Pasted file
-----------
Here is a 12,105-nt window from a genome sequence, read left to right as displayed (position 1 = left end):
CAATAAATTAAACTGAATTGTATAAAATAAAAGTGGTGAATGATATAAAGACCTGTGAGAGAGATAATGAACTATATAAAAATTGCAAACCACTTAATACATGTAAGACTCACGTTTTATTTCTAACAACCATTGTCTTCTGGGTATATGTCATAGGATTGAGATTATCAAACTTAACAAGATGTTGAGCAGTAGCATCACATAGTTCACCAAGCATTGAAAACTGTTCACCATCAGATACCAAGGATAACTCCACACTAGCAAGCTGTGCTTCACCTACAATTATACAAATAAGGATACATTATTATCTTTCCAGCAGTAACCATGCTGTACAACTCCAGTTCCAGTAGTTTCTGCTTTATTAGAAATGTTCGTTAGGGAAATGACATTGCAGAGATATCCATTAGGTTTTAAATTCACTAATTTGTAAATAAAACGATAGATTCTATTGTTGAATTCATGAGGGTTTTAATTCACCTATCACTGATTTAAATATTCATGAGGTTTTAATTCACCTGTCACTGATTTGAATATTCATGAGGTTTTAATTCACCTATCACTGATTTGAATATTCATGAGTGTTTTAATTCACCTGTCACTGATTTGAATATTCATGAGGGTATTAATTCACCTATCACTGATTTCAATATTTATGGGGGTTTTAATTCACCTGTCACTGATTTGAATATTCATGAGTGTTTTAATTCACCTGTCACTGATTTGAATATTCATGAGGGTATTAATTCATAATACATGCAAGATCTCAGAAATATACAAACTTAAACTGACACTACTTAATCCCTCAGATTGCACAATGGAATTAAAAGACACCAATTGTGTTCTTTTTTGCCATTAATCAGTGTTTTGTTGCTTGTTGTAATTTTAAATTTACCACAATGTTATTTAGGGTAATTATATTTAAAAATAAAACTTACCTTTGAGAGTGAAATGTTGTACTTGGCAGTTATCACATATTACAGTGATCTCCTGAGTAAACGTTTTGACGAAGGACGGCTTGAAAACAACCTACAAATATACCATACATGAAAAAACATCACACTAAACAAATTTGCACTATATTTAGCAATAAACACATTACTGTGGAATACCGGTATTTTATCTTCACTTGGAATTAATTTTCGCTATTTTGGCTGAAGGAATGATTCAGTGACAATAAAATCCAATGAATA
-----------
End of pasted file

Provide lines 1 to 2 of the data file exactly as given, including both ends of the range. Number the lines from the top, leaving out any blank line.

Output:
Here is a 12,105-nt window from a genome sequence, read left to right as displayed (position 1 = left end):
CAATAAATTAAACTGAATTGTATAAAATAAAAGTGGTGAATGATATAAAGACCTGTGAGAGAGATAATGAACTATATAAAAATTGCAAACCACTTAATACATGTAAGACTCACGTTTTATTTCTAACAACCATTGTCTTCTGGGTATATGTCATAGGATTGAGATTATCAAACTTAACAAGATGTTGAGCAGTAGCATCACATAGTTCACCAAGCATTGAAAACTGTTCACCATCAGATACCAAGGATAACTCCACACTAGCAAGCTGTGCTTCACCTACAATTATACAAATAAGGATACATTATTATCTTTCCAGCAGTAACCATGCTGTACAACTCCAGTTCCAGTAGTTTCTGCTTTATTAGAAATGTTCGTTAGGGAAATGACATTGCAGAGATATCCATTAGGTTTTAAATTCACTAATTTGTAAATAAAACGATAGATTCTATTGTTGAATTCATGAGGGTTTTAATTCACCTATCACTGATTTAAATATTCATGAGGTTTTAATTCACCTGTCACTGATTTGAATATTCATGAGGTTTTAATTCACCTATCACTGATTTGAATATTCATGAGTGTTTTAATTCACCTGTCACTGATTTGAATATTCATGAGGGTATTAATTCACCTATCACTGATTTCAATATTTATGGGGGTTTTAATTCACCTGTCACTGATTTGAATATTCATGAGTGTTTTAATTCACCTGTCACTGATTTGAATATTCATGAGGGTATTAATTCATAATACATGCAAGATCTCAGAAATATACAAACTTAAACTGACACTACTTAATCCCTCAGATTGCACAATGGAATTAAAAGACACCAATTGTGTTCTTTTTTGCCATTAATCAGTGTTTTGTTGCTTGTTGTAATTTTAAATTTACCACAATGTTATTTAGGGTAATTATATTTAAAAATAAAACTTACCTTTGAGAGTGAAATGTTGTACTTGGCAGTTATCACATATTACAGTGATCTCCTGAGTAAACGTTTTGACGAAGGACGGCTTGAAAACAACCTACAAATATACCATACATGAAAAAACATCACACTAAACAAATTTGCACTATATTTAGCAATAAACACATTACTGTGGAATACCGGTATTTTATCTTCACTTGGAATTAATTTTCGCTATTTTGGCTGAAGGAATGATTCAGTGACAATAAAATCCAATGAATA